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As If, Yeah Right

When we write we are talking to our reader. While your reader is going through your content they will be responding.

They might think “Interesting, I didn’t know that”, or they might think “So? What’s in it for me?” and they might think “So what?“.

One response I don’t think many marketing copywriters are prepared for is the response we have to headlines like  “Make a million dollars while you sleep”.

It’s the “Yeah, right” response.

If you get that kind of reaction then any credibility and trust you have built starts to show cracks.

Always make sure you can back up any headline promises. As the saying goes

“Extraordinary Claims Need Extraordinary Evidence”

This is where split testing comes in handy. You might find that a more toned down version of your headline, while pulling fewer clicks, works better overall. In fact I have found more “realistic” headlines tend to get a greater click count as they are not dismissed off hand.

Next time you are reading some marketing material or a website landing page, take careful note of the responses that spring up in your head. It could be some of the best copywriting education you can give yourself.

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Comments

  1. You’re right. When I visit other websites I’m already making mental notes and critiquing the content of the post and the site in general. What I fail to remember sometimes is that people are engaging in the same critique when reading my own site.

    You give us all a timely reminder here. And for me, this is where using the “draft” feature and editing your work becomes important.

  2. You’re right. When I visit other websites I’m already making mental notes and critiquing the content of the post and the site in general. What I fail to remember sometimes is that people are engaging in the same critique when reading my own site.

    You give us all a timely reminder here. And for me, this is where using the “draft” feature and editing your work becomes important.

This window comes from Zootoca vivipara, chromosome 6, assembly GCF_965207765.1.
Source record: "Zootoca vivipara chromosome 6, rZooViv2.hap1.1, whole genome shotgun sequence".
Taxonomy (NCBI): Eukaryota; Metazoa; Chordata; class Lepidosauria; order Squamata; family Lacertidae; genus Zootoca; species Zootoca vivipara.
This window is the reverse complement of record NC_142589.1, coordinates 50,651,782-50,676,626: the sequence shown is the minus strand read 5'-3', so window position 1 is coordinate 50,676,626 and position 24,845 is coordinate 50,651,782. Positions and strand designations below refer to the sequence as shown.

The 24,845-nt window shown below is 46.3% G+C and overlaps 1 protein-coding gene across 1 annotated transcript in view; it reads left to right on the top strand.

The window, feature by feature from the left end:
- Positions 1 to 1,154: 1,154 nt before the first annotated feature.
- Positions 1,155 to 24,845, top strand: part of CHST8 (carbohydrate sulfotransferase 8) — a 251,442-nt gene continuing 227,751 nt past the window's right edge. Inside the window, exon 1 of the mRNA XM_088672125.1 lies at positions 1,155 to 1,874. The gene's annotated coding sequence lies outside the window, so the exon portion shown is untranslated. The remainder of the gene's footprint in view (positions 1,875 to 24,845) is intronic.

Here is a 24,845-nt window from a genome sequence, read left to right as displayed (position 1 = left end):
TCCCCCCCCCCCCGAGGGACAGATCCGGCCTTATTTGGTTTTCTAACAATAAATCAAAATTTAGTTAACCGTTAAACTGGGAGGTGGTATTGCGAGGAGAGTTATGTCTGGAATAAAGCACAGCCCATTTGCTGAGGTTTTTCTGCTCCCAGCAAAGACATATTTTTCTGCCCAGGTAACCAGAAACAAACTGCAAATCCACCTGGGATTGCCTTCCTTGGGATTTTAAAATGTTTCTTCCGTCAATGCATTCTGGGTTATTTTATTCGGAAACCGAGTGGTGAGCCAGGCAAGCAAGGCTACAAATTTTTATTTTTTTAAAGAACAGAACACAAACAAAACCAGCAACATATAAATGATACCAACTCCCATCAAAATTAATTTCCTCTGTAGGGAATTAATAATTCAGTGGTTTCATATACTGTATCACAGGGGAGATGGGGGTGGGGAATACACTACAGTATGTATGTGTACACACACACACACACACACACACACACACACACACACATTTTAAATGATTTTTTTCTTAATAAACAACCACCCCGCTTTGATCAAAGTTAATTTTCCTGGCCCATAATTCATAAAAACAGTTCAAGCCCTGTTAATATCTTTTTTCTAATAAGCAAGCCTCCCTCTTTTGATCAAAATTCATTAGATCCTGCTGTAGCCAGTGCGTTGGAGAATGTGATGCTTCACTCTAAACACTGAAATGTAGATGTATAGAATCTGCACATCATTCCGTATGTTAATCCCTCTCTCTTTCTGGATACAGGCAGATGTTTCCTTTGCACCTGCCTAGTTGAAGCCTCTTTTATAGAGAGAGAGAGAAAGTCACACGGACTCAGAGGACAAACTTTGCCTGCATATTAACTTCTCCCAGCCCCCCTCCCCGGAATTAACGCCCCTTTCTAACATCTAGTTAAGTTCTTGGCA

3. Hmm, “Extraordinary claims need extraordinary evidence” — do you have anything to back that up?

    Seriously though, I’m all for the straightforward, facts-before-hype approach. Sometimes I have to catch myself when I start talking too much “marketing-speak”.

    But how do explain long-letters? I’ve never understood quite how they work, though people like Michael Fortin seem to swear by them. If their stats are right, they are one of the most effective marketing approaches. Yet they are full of shock and hyperbole — and I’ve seen several that actually advertise you will make money as you sleep!

    Why is this the exception?

    ~Graham

  4. Hmm, “Extraordinary claims need extraordinary evidence” — do you have anything to back that up?

    Seriously though, I’m all for the straightforward, facts-before-hype approach. Sometimes I have to catch myself when I start talking too much “marketing-speak”.

    But how do explain long-letters? I’ve never understood quite how they work, though people like Michael Fortin seem to swear by them. If their stats are right, they are one of the most effective marketing approaches. Yet they are full of shock and hyperbole — and I’ve seen several that actually advertise you will make money as you sleep!

    Why is this the exception?

    ~Graham

  5. You are so right Chris, I often think about this when I write and double check everything, to make sure I got my facts straight!